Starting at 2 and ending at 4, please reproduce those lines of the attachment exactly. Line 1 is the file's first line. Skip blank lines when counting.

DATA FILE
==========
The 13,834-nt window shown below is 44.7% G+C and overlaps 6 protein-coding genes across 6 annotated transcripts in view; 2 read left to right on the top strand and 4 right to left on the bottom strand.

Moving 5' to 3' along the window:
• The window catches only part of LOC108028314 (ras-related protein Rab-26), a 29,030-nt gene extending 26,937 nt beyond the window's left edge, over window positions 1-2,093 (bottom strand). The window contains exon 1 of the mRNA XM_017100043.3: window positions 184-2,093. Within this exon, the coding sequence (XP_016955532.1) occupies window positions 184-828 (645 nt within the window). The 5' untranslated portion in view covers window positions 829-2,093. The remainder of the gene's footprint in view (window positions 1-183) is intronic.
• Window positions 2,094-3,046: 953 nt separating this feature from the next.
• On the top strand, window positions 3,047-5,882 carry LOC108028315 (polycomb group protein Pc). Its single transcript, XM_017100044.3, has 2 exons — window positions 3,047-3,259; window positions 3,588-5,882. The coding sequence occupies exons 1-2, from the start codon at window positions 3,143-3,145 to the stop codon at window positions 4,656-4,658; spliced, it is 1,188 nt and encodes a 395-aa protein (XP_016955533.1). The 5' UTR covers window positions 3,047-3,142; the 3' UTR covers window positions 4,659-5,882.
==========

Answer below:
Moving 5' to 3' along the window:
• The window catches only part of LOC108028314 (ras-related protein Rab-26), a 29,030-nt gene extending 26,937 nt beyond the window's left edge, over window positions 1-2,093 (bottom strand). The window contains exon 1 of the mRNA XM_017100043.3: window positions 184-2,093. Within this exon, the coding sequence (XP_016955532.1) occupies window positions 184-828 (645 nt within the window). The 5' untranslated portion in view covers window positions 829-2,093. The remainder of the gene's footprint in view (window positions 1-183) is intronic.
• Window positions 2,094-3,046: 953 nt separating this feature from the next.